This is the first printed version of a twelfth- or early thirteenth-century manuscript copied from a now-lost Roman road map compiled in the fourth century. Commonly called the "Peutinger Table," it is the best surviving specimen of Roman cartography and is named after Konrad Peutinger, the sixteenth-century German scholar who preserved it. The manuscript was in the form of a vellum scroll approximately thirteen inches high and more than twenty-two feet long. This is one of four sheets of the engraved version, each sheet containing two parallel map segments; if all of the segments were joined, they would form an elongated map approximately eight inches high and more than thirteen feet long. The map depicts the Roman Empire from Britain to India. As with its modern counterparts, strip road maps and subway diagrams, geographic accuracy is sacrificed to expediency. Topographic features are compressed and distorted, and both orientation and scale are variable. However, roads, cities, distances between landmarks, temples, forts, and spas are depicted with sufficient accuracy to serve the needs of military and civilian travelers. The detail of the lower segment depicts the Holy Land with the Nile Delta at the left. Jerusalem is represented as two buildings located just above the Mount of Olives ("Mons Oliueti") and the Dead Sea ("Lac. Aspaltidis"). An inscription notes that the city was formerly called Hierusalem and is now Helya [Aelia] Capitolina. This remarkable map, in its various forms, has had a useful life of more than fifteen hundred years. It is believed to have continued in use after the fall of the Roman Empire, serving medieval and Renaissance travelers, including pilgrims to the Holy Land. Most recently, it is said to have played a significant role during the Israeli War of Independence in 1948. The Israeli chief of operations, Yigael Yadin, was a professional archaeologist who knew that part of the ancient Roman road from Jerusalem to Eilat still existed under the sand of the Negev Desert. Using this route, an Israeli armored column scored a major victory by staging a surprise attack and capturing the strategic city of Eilat.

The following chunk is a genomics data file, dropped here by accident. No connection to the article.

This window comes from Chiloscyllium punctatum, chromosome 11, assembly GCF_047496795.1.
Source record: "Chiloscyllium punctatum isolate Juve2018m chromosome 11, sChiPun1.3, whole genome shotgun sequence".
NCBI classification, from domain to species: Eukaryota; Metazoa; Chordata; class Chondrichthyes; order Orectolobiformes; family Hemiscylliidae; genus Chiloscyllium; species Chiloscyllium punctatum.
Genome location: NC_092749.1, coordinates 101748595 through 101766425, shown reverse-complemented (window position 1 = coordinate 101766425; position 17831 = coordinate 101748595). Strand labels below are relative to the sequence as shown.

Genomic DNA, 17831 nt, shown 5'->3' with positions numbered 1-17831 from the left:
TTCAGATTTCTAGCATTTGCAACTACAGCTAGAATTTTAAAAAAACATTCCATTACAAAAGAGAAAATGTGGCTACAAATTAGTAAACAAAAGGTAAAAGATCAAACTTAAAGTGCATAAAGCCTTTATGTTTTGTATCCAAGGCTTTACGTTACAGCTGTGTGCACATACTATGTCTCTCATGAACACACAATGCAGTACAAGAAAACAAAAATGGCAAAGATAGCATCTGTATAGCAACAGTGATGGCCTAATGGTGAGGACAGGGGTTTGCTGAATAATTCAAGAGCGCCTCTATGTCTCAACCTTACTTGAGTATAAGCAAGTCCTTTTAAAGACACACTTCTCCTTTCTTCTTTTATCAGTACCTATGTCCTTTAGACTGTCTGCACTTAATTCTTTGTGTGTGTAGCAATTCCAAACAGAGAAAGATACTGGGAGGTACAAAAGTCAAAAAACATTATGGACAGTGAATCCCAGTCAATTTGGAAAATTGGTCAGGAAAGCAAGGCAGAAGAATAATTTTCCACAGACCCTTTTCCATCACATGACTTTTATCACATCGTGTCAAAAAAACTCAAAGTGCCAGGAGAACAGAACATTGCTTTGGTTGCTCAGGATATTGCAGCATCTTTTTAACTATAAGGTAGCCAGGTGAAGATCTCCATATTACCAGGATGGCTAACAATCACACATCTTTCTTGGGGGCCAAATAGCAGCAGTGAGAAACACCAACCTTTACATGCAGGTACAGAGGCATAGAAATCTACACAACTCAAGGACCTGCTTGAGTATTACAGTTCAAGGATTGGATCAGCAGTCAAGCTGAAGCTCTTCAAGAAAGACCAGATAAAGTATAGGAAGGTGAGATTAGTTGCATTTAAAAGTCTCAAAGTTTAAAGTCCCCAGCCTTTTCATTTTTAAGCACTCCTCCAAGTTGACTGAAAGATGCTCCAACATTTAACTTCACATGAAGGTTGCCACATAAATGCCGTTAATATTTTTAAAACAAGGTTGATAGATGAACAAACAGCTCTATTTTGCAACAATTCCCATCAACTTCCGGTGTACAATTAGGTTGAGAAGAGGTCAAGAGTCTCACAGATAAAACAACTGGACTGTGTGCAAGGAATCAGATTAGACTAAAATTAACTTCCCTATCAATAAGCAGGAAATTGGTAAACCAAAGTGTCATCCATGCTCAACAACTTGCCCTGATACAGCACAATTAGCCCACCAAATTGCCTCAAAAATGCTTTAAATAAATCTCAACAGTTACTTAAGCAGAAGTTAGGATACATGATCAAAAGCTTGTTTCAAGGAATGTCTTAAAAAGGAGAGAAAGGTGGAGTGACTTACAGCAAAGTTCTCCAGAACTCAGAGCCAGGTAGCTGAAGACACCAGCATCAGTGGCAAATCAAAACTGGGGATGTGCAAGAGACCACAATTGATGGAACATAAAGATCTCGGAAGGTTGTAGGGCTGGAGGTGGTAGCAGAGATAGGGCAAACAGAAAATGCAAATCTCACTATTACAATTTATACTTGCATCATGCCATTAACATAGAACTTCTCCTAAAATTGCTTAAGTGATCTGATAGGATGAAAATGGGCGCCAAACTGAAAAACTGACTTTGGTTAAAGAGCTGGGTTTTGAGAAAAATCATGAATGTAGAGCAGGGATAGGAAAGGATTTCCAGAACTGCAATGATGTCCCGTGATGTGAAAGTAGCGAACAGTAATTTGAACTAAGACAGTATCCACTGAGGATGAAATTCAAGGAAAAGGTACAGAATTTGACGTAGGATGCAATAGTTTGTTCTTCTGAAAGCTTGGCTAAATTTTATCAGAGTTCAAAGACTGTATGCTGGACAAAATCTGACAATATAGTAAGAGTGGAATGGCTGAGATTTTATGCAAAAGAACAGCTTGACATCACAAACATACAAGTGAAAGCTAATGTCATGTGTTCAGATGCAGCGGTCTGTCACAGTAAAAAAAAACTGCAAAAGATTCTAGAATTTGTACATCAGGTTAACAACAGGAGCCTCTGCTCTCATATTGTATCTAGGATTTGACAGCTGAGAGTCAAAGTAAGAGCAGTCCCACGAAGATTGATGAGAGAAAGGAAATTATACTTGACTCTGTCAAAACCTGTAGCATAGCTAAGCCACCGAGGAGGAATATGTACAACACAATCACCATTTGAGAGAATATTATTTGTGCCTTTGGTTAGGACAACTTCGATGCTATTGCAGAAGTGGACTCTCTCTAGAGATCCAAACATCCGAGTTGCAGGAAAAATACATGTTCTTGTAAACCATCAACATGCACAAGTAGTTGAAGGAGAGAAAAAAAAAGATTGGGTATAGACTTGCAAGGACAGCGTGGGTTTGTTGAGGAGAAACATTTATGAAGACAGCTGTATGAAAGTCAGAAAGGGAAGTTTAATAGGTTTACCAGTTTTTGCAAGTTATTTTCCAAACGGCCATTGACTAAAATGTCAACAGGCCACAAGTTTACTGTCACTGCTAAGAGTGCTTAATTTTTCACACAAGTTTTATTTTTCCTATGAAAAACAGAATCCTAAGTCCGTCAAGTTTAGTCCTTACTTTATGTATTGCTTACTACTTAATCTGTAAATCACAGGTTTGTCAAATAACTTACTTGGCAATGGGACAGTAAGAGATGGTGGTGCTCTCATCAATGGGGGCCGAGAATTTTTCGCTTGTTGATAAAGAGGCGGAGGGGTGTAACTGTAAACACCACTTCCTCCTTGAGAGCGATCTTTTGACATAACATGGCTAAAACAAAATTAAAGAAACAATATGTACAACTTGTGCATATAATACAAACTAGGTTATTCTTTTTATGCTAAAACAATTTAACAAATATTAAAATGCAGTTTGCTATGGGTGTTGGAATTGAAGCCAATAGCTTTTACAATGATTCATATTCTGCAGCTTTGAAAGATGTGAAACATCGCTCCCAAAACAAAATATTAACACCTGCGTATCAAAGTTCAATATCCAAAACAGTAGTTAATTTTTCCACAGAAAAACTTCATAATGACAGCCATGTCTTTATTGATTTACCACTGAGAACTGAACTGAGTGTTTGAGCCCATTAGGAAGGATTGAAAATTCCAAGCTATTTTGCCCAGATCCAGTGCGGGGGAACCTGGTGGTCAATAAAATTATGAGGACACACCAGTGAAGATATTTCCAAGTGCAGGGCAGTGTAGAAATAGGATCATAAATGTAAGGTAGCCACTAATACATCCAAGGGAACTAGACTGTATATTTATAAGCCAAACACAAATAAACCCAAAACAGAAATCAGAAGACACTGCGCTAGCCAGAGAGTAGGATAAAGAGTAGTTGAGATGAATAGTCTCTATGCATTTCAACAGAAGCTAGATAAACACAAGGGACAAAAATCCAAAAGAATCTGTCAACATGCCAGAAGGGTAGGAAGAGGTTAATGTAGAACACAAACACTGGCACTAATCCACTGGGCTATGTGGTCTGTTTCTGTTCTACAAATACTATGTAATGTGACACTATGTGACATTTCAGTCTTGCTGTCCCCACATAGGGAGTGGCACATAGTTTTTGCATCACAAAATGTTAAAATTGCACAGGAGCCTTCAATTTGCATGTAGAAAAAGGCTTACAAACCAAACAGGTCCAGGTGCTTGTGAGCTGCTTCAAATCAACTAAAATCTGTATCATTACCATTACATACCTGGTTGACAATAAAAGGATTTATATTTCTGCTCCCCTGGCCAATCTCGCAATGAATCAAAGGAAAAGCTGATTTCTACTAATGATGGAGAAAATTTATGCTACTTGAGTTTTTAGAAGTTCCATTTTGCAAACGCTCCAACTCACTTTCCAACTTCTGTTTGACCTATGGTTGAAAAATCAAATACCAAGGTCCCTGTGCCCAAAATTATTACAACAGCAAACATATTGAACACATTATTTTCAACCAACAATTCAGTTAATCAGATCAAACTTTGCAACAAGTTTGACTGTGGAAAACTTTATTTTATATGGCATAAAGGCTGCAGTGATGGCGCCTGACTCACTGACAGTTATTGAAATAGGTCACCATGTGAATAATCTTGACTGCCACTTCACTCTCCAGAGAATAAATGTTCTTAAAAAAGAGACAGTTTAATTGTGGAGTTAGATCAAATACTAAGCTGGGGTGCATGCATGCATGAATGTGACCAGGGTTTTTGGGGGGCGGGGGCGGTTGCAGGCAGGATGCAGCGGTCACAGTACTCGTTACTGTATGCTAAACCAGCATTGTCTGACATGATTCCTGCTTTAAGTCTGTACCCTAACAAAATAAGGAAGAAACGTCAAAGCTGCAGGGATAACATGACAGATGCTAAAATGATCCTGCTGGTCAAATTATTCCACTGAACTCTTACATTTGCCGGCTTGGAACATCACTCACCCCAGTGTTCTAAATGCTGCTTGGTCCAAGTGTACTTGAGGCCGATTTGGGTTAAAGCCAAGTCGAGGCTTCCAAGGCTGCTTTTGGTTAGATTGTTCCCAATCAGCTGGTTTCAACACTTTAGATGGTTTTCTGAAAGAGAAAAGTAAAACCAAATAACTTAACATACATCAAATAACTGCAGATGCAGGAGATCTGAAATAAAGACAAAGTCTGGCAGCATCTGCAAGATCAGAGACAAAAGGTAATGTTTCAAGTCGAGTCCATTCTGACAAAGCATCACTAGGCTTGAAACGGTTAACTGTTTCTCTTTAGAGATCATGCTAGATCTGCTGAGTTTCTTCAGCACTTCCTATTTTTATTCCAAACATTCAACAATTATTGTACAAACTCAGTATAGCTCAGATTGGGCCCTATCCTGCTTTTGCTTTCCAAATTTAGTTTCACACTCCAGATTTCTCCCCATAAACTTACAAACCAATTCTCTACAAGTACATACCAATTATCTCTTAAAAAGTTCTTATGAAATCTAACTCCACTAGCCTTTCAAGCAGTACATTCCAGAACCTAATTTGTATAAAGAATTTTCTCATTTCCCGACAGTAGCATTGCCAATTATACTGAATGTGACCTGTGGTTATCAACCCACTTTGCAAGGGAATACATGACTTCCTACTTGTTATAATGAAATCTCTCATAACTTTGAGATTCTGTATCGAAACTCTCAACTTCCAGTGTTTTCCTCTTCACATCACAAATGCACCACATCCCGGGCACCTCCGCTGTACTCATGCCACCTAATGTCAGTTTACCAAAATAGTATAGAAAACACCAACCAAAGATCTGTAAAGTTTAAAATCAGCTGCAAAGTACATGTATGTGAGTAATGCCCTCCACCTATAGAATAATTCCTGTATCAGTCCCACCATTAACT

Flemish, 1527-1598